Size Doesn’t Matter in SEO

posted in: Websites | 0

There’s a common perception among people concerned with generating positive page rank in online searches that to show up high on the list, they must create pages jam-packed with text. If you are one of these well-meaning but misguided individuals, please relax. It is not necessary to have a high word count, copious links and all the possible keywords repeated multiple times. In SEO, size doesn’t matter.

What does matter is content. Google is on record as saying that the most important ranking signals are content and backlinks. Just yesterday, in response to a question by Ammon Johns about the first two ranking signals during a Google hangout, Google Search Quality Senior Strategist Andrey Lepattsev said,

“I can tell you what they are. It is content and links pointing to your site.” “In that order or the other order?” pressed Ammon. Lepattsev responds, “There is no order.”  

Creating random links works against your ranking, so don’t even think about doing it. Legitimate links include postings on social media and other relevant websites, so the more you can share your post in different places that make sense, the better your ranking will be based on the link signal. Sharing your content widely yourself and focusing on quality can boost the number of other sites that link to it; beyond that it is out of your control.

The quality of your content is determined by multiple factors that you can control. Among them are:

  • Relevance
  • Grammar
  • Spelling
  • High information value
  • Direct answers to search queries
  • Low spam value (a sense that the content is crafted to sell specific products or services)

Notice that word count is not among these factors.

A huge wall of text is off-putting to readers. Most who find the page will leave without even attempting to find the information they seek because it appears at first glance to be a daunting task. Remember that as we spend more time on the Internet, we actually become less willing to read long blocks of text – the old-fashioned concept of reading. Today it’s all about 140 characters or less, easily scanned and digested small headings, mini-paragraphs, bulleted lists or other literary baby food.

Rather than making value judgments about the death of the work ethic as illustrated by modern reading habits, it’s probably best to simply bear in mind that less is more when it comes to content in most cases.

I’m not saying you must forever skim the surface, denying detail to those who wish to dig deeply and really get into the subject, but that including too much information severely limits the potential success of most pages you’re likely to publish.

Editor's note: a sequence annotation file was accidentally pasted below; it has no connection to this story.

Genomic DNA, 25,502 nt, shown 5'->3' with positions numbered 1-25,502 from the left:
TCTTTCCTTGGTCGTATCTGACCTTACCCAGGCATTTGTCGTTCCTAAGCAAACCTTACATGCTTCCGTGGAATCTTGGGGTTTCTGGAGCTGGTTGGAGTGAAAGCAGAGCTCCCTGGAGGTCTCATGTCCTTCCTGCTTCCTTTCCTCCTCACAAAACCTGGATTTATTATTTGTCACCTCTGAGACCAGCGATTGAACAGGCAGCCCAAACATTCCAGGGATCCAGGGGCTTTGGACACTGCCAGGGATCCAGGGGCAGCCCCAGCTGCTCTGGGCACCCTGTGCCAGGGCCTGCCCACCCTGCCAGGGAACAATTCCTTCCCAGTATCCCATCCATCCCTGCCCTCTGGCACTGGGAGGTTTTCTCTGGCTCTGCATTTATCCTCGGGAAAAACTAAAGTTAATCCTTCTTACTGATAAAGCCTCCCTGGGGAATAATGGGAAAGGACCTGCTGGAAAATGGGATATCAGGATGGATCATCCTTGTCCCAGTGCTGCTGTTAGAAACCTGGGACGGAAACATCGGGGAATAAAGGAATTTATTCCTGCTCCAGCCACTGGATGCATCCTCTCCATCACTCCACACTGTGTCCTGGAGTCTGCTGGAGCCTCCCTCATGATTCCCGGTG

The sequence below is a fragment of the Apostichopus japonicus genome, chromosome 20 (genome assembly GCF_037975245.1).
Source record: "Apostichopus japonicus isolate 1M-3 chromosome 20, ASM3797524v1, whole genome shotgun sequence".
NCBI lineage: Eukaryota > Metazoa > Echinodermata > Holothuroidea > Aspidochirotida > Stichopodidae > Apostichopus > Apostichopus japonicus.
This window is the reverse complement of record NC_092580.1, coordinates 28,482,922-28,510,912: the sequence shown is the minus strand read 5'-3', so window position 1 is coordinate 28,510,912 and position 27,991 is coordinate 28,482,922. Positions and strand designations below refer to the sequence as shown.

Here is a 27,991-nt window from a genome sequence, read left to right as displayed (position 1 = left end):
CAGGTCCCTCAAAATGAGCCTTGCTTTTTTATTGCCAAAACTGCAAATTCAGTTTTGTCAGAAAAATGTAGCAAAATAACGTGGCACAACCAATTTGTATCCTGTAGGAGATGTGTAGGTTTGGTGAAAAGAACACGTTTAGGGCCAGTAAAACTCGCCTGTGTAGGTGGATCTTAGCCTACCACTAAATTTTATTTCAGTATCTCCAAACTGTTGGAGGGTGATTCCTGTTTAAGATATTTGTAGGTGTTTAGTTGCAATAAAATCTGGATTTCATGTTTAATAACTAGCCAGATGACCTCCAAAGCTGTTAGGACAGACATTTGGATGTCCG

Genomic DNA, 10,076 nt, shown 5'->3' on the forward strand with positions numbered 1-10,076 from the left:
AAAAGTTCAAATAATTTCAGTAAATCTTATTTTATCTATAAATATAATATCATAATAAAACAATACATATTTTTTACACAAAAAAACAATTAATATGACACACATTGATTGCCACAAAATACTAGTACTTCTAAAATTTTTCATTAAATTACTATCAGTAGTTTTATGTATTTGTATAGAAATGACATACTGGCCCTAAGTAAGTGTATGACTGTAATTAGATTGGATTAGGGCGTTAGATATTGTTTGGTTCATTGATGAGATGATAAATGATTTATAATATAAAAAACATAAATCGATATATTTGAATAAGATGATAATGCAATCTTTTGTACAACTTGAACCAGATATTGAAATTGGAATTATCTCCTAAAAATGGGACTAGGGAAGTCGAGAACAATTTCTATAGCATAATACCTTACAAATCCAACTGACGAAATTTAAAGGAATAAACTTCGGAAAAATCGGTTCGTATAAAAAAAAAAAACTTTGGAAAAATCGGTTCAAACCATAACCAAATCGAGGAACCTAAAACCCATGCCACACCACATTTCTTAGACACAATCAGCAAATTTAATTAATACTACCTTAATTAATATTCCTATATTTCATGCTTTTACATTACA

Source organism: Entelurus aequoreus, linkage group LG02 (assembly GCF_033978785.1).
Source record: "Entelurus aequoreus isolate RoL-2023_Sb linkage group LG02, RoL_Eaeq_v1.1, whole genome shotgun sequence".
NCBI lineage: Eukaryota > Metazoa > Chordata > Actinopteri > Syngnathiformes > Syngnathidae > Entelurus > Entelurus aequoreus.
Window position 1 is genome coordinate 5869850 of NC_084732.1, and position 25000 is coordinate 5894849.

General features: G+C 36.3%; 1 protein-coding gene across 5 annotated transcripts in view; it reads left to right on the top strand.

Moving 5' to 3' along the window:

There are certainly times to take a comprehensive approach. Books, journal articles and even some blog posts call for a thorough treatment of the topic at hand. There may even be inner pages on your website, reached by clicking through several layers of brief introductory pages, that offer vast information troves and detailed discussions for those who want that kind of resource.

But for the purposes of SEO you don’t need it, and to maximize the general appeal of your content, you should avoid excess. Keep it short and simple. In streamlining your content you’ll also be improving it by forcing yourself to focus on what’s really important and communicating it clearly. You’ll also have space for images and avoid that unpleasant crowded feeling. Visual appeal translates to more engagement.

Give your audience valuable information in a package they can handle without strain, and you’ll be doing yourself a favor too. When visitors find your content and like it, they’ll read more, bookmark your site, interact with your other pages and generally boost your SEO by engaging with more of your content than if you try to shove too many words on the page. Google doesn’t want that, and neither do your readers.

 

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Sarah Warlick is responsible for making us and all of our clients sound professional and eloquent as the content director at bbr marketing. In this role, Sarah is in charge of ensuring that all copy is well-written, accurate and free of pesky typos before it heads out the door. Additionally, she is a prolific writer and a frequent contributor to bbr marketing’s blog sites. She spends a good deal of time writing copy for our clients and has a unique way of crawling into our clients’ heads to create ghostwritten copy that sounds as if it came directly from their pen.

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